It gives absolutely no pleasure to recount that record. The aim of SEB was to persuade the government not to carry out such a proposal, not to be able to criticise it afterwards.
The losses for the tax payer of this financial disaster will be many billions of pounds – money that could have been spent on hospitals, schools, improving Britain's creaking infrastructure or developing the productive economy. A preliminary estimate indicates that losses to the taxpayer could be up to £9 billion.
SEB is outlining here its clear record of opposition to the RBS and other bank share purchase schemes for simply one reason. This financial crisis is far from over. The government has not been listening seriously to those, such as SEB, which understood more accurately the depth of the present financial crisis and therefore warned the government of the potential huge losses to the taxpayer in the path it proposed.
The assessment of SEB of the financial situation, in short, was and is more accurate than the advice given to the government. SEB wants the government to succeed, and the financial crisis to be overcome, and therefore the government should in future listen to more accurate assessments of the financial situation - as those which it is currently acting on significantly underestimate the depth of what is occurring with consequent huge losses for the taxpayer. It is that reason that SEB notes here some, far from all, of the analyses it has published of the likely huge financial losses flowing from the bank share purchase scheme – other articles may be found by looking under the relevant section of 'Articles by Topic' on the sidebar of this blog. Losses from the new proposed bank debt 'insurance' scheme are likely to be still higher and this issue is therefore ongoing.
The moment that RBS and other banks formally approached the government to purchase shares on 7 October last year SEB warned that this plan should be rejected as it would open up the government and taxpayer to huge losses. The same day Ken Livingstone published an alternative plan for dealing with the banking crisis based on full nationalisation of failing banks rather than purchasing shares at inflated prices in them. Vince Cable put forward the same position yesterday saying : 'The government must bite the bullet on the public ownership and control of the banks to ensure that lending is maintained to sound companies who can keep the economy ticking over in these turbulent times.'
On, 8 October, SEB repeated its warning of evident financial disaster in RBS. This warning was stepped up on 9 October as SEB noted that it was the riskiest banks that were specifically asking for the government to purchase shares in them. On 11 October Ken Livingstone again argued that the government should nationalise the failing banks rather than buying shares at over inflated prices. On 12 October John Ross argued that the government was vastly underestimating the potential for a collapse in the price of bank shares and there was no evidence that, as was claimed, these were being bought 'at the bottom of the market'.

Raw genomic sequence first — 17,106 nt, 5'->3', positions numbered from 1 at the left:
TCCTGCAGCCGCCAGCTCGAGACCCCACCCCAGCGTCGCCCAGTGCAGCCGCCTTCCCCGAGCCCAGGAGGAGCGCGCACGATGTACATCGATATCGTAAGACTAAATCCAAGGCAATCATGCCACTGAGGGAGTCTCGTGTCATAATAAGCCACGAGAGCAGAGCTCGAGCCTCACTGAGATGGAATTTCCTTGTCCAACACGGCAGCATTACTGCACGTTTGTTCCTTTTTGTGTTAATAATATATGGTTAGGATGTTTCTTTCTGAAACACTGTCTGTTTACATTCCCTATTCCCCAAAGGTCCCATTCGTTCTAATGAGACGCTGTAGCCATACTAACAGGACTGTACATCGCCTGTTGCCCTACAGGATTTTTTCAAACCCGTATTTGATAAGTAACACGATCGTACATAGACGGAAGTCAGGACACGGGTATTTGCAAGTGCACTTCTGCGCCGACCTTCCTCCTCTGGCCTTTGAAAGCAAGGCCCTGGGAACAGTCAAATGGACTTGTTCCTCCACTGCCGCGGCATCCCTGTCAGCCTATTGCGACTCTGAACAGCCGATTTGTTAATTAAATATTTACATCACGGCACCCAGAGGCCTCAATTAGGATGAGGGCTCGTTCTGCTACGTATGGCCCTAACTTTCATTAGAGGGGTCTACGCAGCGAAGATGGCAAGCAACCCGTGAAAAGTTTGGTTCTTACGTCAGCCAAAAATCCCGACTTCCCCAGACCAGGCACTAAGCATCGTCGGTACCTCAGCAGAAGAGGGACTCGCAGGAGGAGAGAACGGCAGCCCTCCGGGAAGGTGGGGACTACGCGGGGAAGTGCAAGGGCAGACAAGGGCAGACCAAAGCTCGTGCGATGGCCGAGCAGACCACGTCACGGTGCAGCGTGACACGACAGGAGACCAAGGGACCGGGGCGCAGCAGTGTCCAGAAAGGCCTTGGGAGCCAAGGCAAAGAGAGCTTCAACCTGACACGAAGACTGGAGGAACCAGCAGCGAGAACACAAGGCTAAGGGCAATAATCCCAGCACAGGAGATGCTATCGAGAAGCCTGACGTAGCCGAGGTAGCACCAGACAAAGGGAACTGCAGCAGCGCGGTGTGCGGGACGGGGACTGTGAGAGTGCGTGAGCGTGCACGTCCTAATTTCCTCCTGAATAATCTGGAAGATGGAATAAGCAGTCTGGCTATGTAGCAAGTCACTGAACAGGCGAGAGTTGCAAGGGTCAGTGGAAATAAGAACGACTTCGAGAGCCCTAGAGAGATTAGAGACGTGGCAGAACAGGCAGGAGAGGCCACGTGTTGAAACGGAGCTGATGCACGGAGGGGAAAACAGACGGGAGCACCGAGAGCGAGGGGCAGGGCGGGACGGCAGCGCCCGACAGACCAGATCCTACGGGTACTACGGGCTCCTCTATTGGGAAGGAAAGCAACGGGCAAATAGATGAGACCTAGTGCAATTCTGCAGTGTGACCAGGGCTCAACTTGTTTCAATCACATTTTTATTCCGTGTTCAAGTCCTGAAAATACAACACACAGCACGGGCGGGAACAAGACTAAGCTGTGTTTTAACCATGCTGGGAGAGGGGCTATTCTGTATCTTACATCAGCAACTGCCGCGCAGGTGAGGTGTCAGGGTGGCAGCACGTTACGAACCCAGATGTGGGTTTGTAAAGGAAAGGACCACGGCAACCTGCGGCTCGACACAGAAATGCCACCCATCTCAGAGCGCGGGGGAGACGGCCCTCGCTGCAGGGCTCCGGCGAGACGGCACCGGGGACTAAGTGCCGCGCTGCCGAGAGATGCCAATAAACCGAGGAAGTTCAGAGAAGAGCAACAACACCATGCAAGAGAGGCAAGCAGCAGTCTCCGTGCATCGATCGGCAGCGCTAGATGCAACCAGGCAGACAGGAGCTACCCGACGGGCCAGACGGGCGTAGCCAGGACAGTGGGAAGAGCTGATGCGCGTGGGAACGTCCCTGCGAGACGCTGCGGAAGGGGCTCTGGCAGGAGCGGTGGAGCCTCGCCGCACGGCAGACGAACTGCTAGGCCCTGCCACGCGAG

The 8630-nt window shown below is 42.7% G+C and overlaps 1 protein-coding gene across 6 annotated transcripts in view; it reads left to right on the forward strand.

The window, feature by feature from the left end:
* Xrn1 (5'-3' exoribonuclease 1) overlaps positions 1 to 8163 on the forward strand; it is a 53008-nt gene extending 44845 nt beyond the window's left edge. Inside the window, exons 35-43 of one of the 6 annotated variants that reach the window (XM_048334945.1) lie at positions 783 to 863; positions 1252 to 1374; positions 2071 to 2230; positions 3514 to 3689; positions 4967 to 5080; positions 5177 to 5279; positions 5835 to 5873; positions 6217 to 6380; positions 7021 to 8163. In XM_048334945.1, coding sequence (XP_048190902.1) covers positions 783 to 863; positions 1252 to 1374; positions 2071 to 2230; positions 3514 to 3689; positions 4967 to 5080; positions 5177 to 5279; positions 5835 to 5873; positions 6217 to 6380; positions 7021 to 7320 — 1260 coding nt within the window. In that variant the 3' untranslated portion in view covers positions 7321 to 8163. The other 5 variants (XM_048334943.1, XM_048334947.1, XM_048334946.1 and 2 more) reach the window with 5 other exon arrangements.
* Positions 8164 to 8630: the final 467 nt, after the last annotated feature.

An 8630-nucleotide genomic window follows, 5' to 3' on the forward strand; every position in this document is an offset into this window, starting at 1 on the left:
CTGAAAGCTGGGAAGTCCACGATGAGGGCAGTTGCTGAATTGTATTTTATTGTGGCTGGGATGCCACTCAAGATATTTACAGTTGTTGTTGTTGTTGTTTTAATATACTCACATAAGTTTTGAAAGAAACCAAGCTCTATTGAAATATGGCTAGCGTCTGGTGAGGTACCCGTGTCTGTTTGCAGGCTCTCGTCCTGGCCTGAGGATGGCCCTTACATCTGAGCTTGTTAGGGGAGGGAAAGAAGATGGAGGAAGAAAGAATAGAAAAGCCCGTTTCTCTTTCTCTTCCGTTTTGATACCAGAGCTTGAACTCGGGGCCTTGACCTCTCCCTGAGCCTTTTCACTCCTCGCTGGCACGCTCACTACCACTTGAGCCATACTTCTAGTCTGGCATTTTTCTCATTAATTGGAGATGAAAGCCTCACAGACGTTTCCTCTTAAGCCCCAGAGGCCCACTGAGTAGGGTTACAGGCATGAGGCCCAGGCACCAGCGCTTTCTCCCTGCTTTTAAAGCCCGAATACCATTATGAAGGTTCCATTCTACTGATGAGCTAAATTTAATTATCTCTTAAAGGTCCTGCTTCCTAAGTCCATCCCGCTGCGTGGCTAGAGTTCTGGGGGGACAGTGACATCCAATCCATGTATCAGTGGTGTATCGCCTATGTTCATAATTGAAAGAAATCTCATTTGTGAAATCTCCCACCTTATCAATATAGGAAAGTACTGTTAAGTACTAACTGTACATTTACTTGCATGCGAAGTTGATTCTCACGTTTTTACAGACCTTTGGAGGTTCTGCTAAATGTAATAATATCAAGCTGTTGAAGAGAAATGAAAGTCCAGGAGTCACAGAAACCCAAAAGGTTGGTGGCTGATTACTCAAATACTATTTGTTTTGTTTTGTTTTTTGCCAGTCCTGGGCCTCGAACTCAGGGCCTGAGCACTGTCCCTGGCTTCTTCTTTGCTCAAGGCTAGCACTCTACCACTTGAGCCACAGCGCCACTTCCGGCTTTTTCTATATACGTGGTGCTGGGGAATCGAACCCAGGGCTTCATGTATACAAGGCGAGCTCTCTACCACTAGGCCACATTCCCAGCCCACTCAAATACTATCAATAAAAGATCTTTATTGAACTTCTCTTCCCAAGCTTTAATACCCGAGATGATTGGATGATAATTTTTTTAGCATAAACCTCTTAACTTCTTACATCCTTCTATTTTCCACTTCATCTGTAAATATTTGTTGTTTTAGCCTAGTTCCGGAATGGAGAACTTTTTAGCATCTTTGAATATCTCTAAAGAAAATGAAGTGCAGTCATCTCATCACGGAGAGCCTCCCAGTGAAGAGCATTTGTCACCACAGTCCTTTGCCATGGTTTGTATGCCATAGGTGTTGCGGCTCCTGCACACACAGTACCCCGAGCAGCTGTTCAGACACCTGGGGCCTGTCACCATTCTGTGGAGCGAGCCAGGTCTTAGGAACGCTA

When the bank share purchase scheme began to be implemented on 15 October SEB pointed out that in first two days of operation the losses to the taxpayer were £2.8 billion. On 17 October Ken Livingstone again argued why the bank share purchase plan was deeply financially flawed for the taxpayer.
On 27 October SEB published a comparative analysis of the fall in prices on Japan's Nikkei share index to show why the government plan was dangerously underestimating the potential for losses to the taxpayer on the bank share purchase scheme. On 11 November
SEB again warned on rising cost – and repeated this on 17 November. On 22 November SEB carried a detailed analysis, from a theoretical economic point of view, of the flaws in the government scheme. On 28 November SEB reported that RBS's share rights issue had been the most unsuccessful in history. On 16 January SEB analysed how Britain's nationalised banks should be being used by the government as a core part of anti-cyclical economic plan instead of further private bank bailout schemes - with their huge losses for the taxpayer and consequent unpopularity for the government.
SEB, in short, has not been playing 'wise after the event'. It warned of the dangerous financial consequences of the bank share purchase scheme at the time and that analysis has been vindicated. This is because SEB's analysis of the overall financial crisis is more accurate than the advice that has been received by the government.